How Can Right, Left Each Be So Sure?
Ed. Note: Former Jewish Journal Senior Writer David Margolis died July 17 at the age of 62 in Israel, where he had lived for the past 11 years. Most recently, Margolis wrote for The Jerusalem Report, where this column, one of his last, originally appeared.
Some months ago, at a kind of evening salon in a settlement just south of Jerusalem, I read a short story I’d written to a group of friends and acquaintances.
The story, called, “The Trapped Dog,” attempted to parse the complex and ambiguous relationship between residents of the small West Bank village where I live, about 40 minutes further south, and our nearest Arab neighbor, with whom the village has a fair amount of commerce.
I was proud of the story, which I thought caught the relationship accurately and subtly, giving correct weight to various currents of suspicion and friendship that — especially after four years of warfare between Palestinians and Israelis — characterize the association in both directions. My audience of about a dozen listened attentively, but to my shock, they turned out to be infuriated by the tale; apparently unanimously, they heard it as a left-wing tract overly sympathetic to the Arab — some of them because I did not question his right to own his piece of land and prosper on it.
Rather than the partly literary discussion I expected, the conversation devolved into a verbal assault in which I felt forced to defend my politics, not my story.
I felt shaken by this experience, since I liked all these people and knew them to be, in ordinary life, reasonable, sweet-tempered, concerned for others and generally nuanced in their responses to things, not (as they seemed that evening), incapable of rising above their fears or of knowing that not everything a character in a story says represents the author’s point of view.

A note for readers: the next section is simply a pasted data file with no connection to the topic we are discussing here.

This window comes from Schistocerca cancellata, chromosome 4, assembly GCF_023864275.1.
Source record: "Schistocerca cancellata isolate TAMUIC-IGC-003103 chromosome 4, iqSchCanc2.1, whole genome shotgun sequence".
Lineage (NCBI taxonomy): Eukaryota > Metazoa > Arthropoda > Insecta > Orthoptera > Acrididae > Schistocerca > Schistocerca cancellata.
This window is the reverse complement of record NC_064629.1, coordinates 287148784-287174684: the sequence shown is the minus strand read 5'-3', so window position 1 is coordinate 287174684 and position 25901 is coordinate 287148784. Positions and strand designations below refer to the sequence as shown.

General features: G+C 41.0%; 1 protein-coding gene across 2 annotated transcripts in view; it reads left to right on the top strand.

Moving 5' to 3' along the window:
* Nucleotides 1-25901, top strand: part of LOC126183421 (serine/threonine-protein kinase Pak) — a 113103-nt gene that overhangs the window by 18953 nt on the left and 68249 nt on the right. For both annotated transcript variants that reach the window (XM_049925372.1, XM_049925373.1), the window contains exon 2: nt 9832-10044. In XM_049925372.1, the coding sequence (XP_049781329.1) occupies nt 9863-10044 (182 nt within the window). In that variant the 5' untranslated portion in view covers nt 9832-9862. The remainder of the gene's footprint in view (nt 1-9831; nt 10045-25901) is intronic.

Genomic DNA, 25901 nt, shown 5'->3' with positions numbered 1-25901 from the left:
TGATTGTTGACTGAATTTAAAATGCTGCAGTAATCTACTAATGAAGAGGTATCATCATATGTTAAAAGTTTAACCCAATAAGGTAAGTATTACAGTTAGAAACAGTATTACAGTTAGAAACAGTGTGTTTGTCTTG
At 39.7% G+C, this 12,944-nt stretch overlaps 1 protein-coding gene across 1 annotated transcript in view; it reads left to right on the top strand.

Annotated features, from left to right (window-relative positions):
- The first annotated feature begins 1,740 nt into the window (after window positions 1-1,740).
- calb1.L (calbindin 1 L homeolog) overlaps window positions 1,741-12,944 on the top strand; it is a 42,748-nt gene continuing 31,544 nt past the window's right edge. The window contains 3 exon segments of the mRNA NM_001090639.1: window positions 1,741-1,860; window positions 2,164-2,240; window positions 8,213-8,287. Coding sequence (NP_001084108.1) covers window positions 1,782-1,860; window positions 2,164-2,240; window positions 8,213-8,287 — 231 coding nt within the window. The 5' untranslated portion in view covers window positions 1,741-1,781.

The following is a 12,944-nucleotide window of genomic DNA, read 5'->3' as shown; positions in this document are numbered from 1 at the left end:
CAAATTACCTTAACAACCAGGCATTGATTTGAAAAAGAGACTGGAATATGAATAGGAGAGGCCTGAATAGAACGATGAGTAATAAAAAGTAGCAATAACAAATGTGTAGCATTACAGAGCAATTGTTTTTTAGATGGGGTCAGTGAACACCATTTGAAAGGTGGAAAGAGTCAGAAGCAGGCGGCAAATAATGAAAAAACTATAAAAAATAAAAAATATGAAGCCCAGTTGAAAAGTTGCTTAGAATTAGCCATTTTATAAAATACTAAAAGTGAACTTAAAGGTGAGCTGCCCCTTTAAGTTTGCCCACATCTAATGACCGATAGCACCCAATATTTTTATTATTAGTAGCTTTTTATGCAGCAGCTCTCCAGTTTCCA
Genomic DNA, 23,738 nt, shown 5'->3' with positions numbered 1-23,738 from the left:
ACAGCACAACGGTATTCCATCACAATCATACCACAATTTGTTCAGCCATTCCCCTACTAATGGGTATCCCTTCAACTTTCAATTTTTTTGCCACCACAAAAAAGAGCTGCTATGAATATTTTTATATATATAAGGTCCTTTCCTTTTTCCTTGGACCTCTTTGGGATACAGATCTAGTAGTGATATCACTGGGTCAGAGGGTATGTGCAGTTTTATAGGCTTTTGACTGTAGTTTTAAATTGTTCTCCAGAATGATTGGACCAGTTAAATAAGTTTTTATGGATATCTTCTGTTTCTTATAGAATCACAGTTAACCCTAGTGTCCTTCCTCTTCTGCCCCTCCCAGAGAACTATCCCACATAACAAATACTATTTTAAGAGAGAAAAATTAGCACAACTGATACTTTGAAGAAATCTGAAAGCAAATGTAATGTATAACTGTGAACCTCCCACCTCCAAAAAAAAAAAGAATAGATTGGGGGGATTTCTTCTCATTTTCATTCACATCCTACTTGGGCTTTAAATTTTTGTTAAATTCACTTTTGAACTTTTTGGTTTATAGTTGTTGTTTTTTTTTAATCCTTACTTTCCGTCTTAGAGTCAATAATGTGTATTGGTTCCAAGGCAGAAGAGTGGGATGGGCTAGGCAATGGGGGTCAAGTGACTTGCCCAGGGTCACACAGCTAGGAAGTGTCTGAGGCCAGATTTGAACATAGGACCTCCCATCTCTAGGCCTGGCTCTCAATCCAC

Several weeks ago, as a gesture toward my continuing integration into Israeli life, I decided to have the story translated into Hebrew. The translator to whom I brought the English text gave me a second shock: After reading the story, she — a fiery leftist, it turned out, involved with organizations that fight for Palestinians against what she considers Israeli oppression — refused to take the job. She was infuriated and disgusted, she said, by the story’s horrifically right-wing point of view.
When I thought about it, I took this confluence of responses to “The Trapped Dog” as a kind of literary victory, one that reminded me of the poet Yeats’ remark, “If I would succeed, I must drive men mad.”
In my small way, I felt that I’d written something that engendered a bit of madness in people on both the left and right. Or, more likely, they were already nuts with politics to begin with. Still, I felt pleased to think that my story could make people of widely divergent views at least itchy and uncomfortable.
Their passionate intensity reminded me also of Yeats’ 1919 poem, “The Second Coming,” in which the poet envisions the post-World War world as a kind of negative second coming, an anti-apocalypse of destruction without redemption. There’s a hint of what Yeats calls the “rough beast” in political discourse in Israel now, with so much distrust and even hatred between political adversaries that an opposing opinion can seem not a nexus for discussion but another provocation.
My “victory” would not require driving my countrymen mad but just making a lot of them a lot less certain than they claim to be. How, in a forest as dark as the one in which Israelis and Palestinians have been lost together, can so many people insist that only one path — the one they’re on — leads to the light?
Reprinted with permission from The Jerusalem Report.